FAQ Outdoor Adventure Skills

 

Introduction
  1. What are the best practices for establishing OAS levels for all of the youth straight off the bat? Is there support material for this process?
  2. What is the recommended way for youth to track their progress in the Outdoor Adventure Skills?
  3. If a more accomplished youth is assessing another youth’s OAS competencies, how can Scouters know that this the assessment has been done correctly?
  4. Are youth able to fulfill competencies and be recognized for higher stages before completing earlier stages?
  5. What if one of the Sections in a Group chooses not to pursue the Outdoor Adventure Skills, while the other Sections do pursue the Outdoor Adventure Skills?
  6. Can Scouters pursue and wear the Outdoor Adventure Skill badges?
  7. What about youth with special needs? How can they pursue the Outdoor Adventure Skills?
  8. OAS badges - Are there alternatives to the traditional sewed on badges?
  9. What are Outdoor Adventure Skill cards and where can they be found?

 Introduction

The Outdoor Adventure Skills program is about having life-changing experiences.

The purpose of the Outdoor Adventure Skills program is not the badge; it is an invitation for Scouts to try something new, be outside more and test themselves with progressive challenges.

Outdoor Adventure Skills are tools to support the Plan-Do-Review process. The organization of an activity should match the participants’ level of expertise, and include the evaluation of the progress the youth made in a particular skills set.

Each of the nine Outdoor Adventure Skills pathways is organized into nine stages. Each stage builds on the previous stage and leads to the next. The stages are not aligned with Sections.

The nine Outdoor Adventure Skills are Paddling, Aquatics, Emergency, Winter, Camping, Trail, Vertical, Scoutcraft and Sailing.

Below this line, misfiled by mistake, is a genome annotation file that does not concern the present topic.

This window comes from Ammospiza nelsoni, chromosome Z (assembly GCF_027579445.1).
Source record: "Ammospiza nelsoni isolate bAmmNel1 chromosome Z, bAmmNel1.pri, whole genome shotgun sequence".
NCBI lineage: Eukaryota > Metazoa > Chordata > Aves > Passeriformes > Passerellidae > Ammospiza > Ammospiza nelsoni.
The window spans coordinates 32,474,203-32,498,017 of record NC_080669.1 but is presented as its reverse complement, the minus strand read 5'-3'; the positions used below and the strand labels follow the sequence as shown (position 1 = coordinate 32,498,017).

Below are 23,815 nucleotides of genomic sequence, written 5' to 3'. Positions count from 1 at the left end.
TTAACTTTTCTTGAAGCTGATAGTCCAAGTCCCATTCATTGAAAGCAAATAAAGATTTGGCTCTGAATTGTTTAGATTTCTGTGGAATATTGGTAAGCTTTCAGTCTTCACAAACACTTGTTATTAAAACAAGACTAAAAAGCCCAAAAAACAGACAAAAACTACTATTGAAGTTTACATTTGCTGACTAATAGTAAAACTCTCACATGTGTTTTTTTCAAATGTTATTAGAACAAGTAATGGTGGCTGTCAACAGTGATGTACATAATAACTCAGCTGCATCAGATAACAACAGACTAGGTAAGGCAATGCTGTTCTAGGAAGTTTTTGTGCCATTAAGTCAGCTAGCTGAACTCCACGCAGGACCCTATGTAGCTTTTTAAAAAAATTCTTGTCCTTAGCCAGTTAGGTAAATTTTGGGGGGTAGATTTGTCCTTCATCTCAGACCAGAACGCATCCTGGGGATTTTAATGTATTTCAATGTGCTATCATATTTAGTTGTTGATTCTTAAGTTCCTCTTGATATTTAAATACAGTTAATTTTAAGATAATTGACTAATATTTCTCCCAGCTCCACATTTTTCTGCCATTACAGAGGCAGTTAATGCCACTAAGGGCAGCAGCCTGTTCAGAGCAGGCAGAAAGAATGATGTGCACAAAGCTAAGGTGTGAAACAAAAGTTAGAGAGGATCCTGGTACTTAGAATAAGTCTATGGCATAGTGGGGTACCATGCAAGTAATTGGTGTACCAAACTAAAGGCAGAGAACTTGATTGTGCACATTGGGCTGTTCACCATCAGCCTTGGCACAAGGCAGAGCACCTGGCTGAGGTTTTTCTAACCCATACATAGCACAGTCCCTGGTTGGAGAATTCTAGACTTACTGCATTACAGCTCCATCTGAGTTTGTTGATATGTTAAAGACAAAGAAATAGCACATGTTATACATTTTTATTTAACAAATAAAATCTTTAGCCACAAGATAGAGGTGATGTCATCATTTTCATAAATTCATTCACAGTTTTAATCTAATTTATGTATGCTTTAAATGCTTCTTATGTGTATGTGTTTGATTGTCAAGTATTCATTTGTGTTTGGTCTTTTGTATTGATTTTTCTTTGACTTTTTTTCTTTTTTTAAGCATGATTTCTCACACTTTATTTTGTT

What are the best practices for establishing OAS stages for all of the youth straight off the bat? Is there support material for this process?

There are many different approaches that youth and Scouters can take to establish which stage each youth is currently at. First, there are some resources to help determine what skills youth in Pack and Troop have, based on the badge they earned in the previous program, but that may not encompass all their skills.

Badge transition chart Cubs – Scouts

Badge transition chart Scouts – Venturers

 

Here are a few other approaches that may work for your Section:

  1. Invite each “Patrol” (Team) explore Stage 1 of a skill. Then ask each Patrol to share whether everyone has the competencies for Stage 1. If some youth do not have all of the competencies, this is a good opportunity for more accomplished youth to mentor others on the Section’s next adventure on that skill pathway.
  2. For a younger Section, ask the youth to choose one skill and explore the competency statements together. If any of the youth are missing some competencies for the next Stage, encourage them to plan an activity so that everyone can learn to practise those competencies.
  3. For an older Section, give each Patrol (Team) a skill and ask that they develop a plan to teach a younger Section an appropriate stage of that skill. If the youth can successfully teach other youth up to a certain stage, they have demonstrated the competencies for that stage. Don’t forget, mentoring is built into the competency statements, so introducing that aspect at the beginning will set the Section up for success in the future.
  4. Ask the Section Leadership Team if it, and its Patrols (Teams), has an interest in a specific skill. If it does, support the SLT as it plans a camp around that skill. 

  

What is the recommended way for youth to track their progress in the Outdoor Adventure Skills?